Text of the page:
What if you disagree with the result?

Once there's a decision on your dispute, you may agree or disagree with the result. If you disagree, there are more steps you can take.

Bottom line

It's important to dispute incorrect information on your credit report because it may have a significant impact on your credit health and financial future. In some cases, it's also one of the quickest ways to make an impact on your credit score. You can detect errors and address them faster by keeping an eye on your credit with Credit Karma.

About the Author: Jennifer Micieli, CFP® is Credit Karma's Financial Expert. She worked as a financial planner for five years before joining Credit Karma in 2014. Jennifer works with the content and product teams to help members learn how to better manage their finances.

Editorial Note: The opinions you read here come from our editorial team. While compensation may affect which companies we write about and products we review, our marketing partners don't review, approve or endorse our editorial content. Our content is accurate (to the best of our knowledge) when we initially post it, but we don't guarantee the accuracy or completeness of the information provided. You can visit the company's website to get complete details about a product. See an error in an article? Use this form to report it to our editorial team. For questions about your Credit Karma account, please submit a help request to our support team.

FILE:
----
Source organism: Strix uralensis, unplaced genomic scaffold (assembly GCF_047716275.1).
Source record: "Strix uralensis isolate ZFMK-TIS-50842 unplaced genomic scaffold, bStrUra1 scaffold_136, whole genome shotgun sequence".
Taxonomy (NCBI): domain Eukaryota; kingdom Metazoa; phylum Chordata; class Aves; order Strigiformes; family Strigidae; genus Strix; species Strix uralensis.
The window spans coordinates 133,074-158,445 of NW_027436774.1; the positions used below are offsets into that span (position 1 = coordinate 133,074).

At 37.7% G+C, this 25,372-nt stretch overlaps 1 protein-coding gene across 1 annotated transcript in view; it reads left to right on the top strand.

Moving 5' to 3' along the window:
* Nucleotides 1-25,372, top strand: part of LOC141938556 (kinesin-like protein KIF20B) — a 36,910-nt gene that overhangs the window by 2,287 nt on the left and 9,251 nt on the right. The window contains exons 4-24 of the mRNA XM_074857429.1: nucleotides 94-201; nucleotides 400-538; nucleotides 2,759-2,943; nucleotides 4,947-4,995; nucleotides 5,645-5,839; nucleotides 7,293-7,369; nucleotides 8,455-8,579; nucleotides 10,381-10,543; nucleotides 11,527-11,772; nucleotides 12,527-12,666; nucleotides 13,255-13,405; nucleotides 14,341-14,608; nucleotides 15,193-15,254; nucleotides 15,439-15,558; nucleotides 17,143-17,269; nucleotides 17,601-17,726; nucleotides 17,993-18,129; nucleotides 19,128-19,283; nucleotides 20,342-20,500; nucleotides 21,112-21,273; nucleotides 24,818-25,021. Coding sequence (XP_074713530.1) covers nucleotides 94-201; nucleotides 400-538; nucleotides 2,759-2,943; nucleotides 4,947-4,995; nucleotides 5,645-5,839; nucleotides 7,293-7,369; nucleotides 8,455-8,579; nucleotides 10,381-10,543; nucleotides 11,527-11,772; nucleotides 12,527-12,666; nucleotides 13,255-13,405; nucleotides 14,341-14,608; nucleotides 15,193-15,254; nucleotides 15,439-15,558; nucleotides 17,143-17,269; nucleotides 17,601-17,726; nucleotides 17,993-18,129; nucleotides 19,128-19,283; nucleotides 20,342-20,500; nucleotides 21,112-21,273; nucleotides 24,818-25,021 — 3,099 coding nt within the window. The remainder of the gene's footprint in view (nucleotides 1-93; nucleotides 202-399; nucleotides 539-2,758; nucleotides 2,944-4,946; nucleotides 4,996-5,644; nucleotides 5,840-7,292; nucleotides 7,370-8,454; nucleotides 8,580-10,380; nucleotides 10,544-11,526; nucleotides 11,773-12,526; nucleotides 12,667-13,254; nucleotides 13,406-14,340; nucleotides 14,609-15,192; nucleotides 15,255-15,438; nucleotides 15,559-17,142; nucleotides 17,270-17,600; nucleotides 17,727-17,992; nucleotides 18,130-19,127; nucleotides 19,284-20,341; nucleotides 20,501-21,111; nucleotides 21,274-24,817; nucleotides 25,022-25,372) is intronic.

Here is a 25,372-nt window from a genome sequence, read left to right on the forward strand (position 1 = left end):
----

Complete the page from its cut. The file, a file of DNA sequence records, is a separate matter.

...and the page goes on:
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All Comments

Results 11-20 of 1927Results per page: 5 | 10 | 25Page 2 of 193   Previous | Next
1 Contribution
118 People Helped

Helpful to 118 out of 174 people

I need to dispute the public records that I have on my report.  Not sure what they are for please help.

Reply by
SANDIR1

2 Contributions